5 HTML Elements That You Probably Don’t Know

By . Filed in Web Design

In the past we have covered a lot about HTML5 elements as well as demonstrating their functions. New elements such as header, footer, aside, nav, and main make our document structure more semantic or “meaningful”. In particular, these elements help machines to easily understand sections within the document.

But, HTML specifications are huge. If you visit W3.org where the documentation resides, you will find hundreds of pages documenting each element extensively. To this extent, there are possibly a few HTML elements that you have overlooked, and those include:

1. Sample Element

Sample Element or samp defines the output from a computer system, a program or a script. It was introduced far back in HTML3!. This element will be useful for tech tutorials or computer manuals. This example below shows how we wrap an error that occurred in Terminal.

If you type dir in Terminal, it will output <samp>command not found: dir</samp>. 

All browsers, including IE5, support this element, and they will display it with Monospace typeface like thecode and pre elements.

2. Keyboard Input Element

Keyboard Input Element or kbd is an element that defines a user input. Similar to the samp element, kbd would be commonly used in tech or computer-related articles.

Say, you want to instruct readers to enter particular characters in an input field of an Application. You can wrap the text characters with kbd, as follows:

To confirm deletion of your account, type <kbd>DELETE</kbd>.

kbd can also be used to represent actual keyboard keys.

Press <kbd>Enter</kbd> to create a new line.

But when used along with the samp element, it could represent input that is conducted through the Application screen such as the buttons or menus. Here is one example:

Click <kbd><samp>Agree</samp></kbd> to proceed.

Even though kbd element is explicitly described as “Keyboard Input”, we can also use it for other input type, such as a voice input. If you write tutorials or manuals on Siri, Google Voice, or Cortana that allow us to communicate with the device using voice commands, wrap the voice input this way.

...the Ok Google hotword isn't actually disabled according to region 
and can be easily enabled in just two steps.

Similar to samp, kbdalso outputs with Monospace typeface by default.

Styling Suggestion

These elements help machines understand the content better. But since they are all rendered with Monospace typeface, readers will hardly see the difference. In this case, we can add some styling to make them look more distinct.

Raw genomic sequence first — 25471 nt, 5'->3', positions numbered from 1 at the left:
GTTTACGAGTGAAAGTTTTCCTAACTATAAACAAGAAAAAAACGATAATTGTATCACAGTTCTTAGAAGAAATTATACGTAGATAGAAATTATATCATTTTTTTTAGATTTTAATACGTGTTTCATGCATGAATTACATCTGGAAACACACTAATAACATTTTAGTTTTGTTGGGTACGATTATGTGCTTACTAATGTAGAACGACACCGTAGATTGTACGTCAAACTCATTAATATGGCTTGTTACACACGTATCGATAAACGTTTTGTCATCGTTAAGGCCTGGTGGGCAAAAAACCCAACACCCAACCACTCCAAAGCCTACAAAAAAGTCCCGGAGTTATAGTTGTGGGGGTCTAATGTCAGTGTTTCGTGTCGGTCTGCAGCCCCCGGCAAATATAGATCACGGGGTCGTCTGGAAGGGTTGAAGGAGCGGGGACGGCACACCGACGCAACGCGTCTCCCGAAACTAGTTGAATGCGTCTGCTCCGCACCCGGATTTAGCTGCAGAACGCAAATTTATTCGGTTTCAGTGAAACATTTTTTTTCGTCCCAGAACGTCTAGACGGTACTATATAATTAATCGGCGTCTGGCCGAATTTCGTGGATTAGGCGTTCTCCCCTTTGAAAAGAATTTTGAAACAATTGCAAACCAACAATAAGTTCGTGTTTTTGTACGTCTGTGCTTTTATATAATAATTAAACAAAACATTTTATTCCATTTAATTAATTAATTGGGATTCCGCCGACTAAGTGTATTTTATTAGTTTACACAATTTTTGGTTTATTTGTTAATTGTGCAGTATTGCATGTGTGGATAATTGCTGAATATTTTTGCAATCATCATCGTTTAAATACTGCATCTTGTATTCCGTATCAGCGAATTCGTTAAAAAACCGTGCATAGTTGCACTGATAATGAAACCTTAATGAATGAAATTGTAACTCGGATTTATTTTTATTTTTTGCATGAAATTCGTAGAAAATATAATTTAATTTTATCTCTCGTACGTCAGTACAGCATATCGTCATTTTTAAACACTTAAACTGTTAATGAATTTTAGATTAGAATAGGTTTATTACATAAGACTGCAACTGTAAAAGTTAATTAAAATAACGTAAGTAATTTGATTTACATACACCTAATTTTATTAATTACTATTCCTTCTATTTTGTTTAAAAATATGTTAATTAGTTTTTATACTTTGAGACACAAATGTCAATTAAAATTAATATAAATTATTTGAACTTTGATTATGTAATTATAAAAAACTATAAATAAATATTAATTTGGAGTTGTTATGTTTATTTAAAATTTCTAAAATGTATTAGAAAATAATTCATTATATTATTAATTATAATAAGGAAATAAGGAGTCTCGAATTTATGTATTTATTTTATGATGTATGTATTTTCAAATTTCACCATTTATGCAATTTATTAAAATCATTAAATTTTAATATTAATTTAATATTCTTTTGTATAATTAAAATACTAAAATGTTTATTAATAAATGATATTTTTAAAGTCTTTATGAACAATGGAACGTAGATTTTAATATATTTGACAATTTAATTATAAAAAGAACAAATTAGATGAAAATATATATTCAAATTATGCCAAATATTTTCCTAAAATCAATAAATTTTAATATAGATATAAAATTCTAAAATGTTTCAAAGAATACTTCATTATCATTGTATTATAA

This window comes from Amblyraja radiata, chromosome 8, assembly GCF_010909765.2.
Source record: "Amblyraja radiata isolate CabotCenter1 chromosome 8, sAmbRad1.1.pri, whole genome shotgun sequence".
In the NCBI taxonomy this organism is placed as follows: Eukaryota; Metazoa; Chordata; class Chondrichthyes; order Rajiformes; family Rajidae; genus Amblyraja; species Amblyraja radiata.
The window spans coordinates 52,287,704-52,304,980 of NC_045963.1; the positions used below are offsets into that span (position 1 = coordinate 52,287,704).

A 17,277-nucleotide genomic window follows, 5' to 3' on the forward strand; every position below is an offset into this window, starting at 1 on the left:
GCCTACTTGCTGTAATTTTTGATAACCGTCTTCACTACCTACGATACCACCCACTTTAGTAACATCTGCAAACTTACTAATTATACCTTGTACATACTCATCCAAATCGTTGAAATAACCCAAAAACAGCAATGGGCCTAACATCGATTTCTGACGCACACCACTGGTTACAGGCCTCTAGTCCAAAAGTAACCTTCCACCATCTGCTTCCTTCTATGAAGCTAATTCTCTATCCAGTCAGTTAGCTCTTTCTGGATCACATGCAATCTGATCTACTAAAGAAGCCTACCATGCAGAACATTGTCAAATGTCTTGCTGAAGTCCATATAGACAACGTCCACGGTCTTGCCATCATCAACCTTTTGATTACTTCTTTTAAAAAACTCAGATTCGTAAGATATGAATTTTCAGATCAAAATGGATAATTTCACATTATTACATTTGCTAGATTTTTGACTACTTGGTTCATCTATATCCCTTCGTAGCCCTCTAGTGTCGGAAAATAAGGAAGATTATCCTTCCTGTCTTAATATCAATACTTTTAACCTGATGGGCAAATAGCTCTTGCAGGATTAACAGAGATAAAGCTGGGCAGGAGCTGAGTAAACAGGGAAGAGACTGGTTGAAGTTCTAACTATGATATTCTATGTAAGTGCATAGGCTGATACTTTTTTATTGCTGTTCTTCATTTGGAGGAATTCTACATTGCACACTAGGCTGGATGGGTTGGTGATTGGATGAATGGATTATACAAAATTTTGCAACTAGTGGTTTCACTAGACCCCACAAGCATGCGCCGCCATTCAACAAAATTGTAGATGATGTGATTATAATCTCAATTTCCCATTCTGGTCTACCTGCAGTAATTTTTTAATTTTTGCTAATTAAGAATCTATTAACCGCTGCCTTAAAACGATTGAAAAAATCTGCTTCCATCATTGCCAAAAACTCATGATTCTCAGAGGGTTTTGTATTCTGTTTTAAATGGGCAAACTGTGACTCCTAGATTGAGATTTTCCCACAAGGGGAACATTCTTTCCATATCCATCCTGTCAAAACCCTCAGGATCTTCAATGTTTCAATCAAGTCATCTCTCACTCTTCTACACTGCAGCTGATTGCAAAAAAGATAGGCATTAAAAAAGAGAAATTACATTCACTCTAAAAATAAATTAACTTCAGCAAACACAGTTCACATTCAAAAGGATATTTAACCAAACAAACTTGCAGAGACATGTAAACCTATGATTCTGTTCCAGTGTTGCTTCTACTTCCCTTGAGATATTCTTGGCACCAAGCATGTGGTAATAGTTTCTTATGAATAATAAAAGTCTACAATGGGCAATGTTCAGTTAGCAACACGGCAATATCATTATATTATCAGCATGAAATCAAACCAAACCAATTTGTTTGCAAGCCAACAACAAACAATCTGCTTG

We can add a class, for example button-input if it represents a keyboard key or an Application button.

Then, in CSS, we put the following style rules.

.button-input {
	border: 1px solid #333;
	background: linear-gradient(#aaa 0%, #555 100%); /* W3C */
	color: #fff;
	padding: 3px 8px;
	border-radius: 3px;
	box-shadow: 0px 2px 0px 0px #111;
}

This will make it look like an actual button.

3. Variable Element

Variable Element or var, as the name implies, represents a variable character. This element may be useful to write tutorials or articles that comprise of mathematical equations, such as:

<code>var <var>y</var> = Math.sqrt(16);</code>

In the above example, we wrap the equation with code element, as the equation is a JavaScript code. We only wrap the character that is a variable with var element.

4. Defining Element

Defining element or dfn is used to highlight a jargon or a specific term that is particularly used in a community or an industry. Web Development industry, for instance, is full of jargon that may not be well known outside the industry.

And below is an example where we use dfn element to wrap the word Breadcrumb; we took the following sentence from Wikipedia.

<dfn>Breadcrumbs</dfn> or <dfn>breadcrumb trail</dfn> is a navigation aid 
used in user interfaces. It allows users to keep track of their locations within programs or documents. 
The term comes from the trail of breadcrumbs left by Hansel and Gretel in the popular fairytale.

Browsers display it in italic, corresponding to the typographic convention to denote a new instance, or a foreign term.

5. Mark Element

Mark is a new element introduced as part of HTML5. In short, mark is used to highlight text that you want readers to pay attention to. Thus, by default, browsers render this element with bright fluorescent color as you can see below.

For more, you can head over to its documentation, Text Level Semantic – Mark Element, where you can see some detailed examples on the usage.

Final Thought

Instead of using a generic element like div or span, it is better to wrap your content within a more semantic element as listed above, so that the machine – be it an Application, a bot, or a reading device – could better understand the content. Hopefully, this article can be a good reference for getting started.

Author:

Thoriq is a writer for hongkiat.com. He is also a web developer with very unpredictable sleep cycle.

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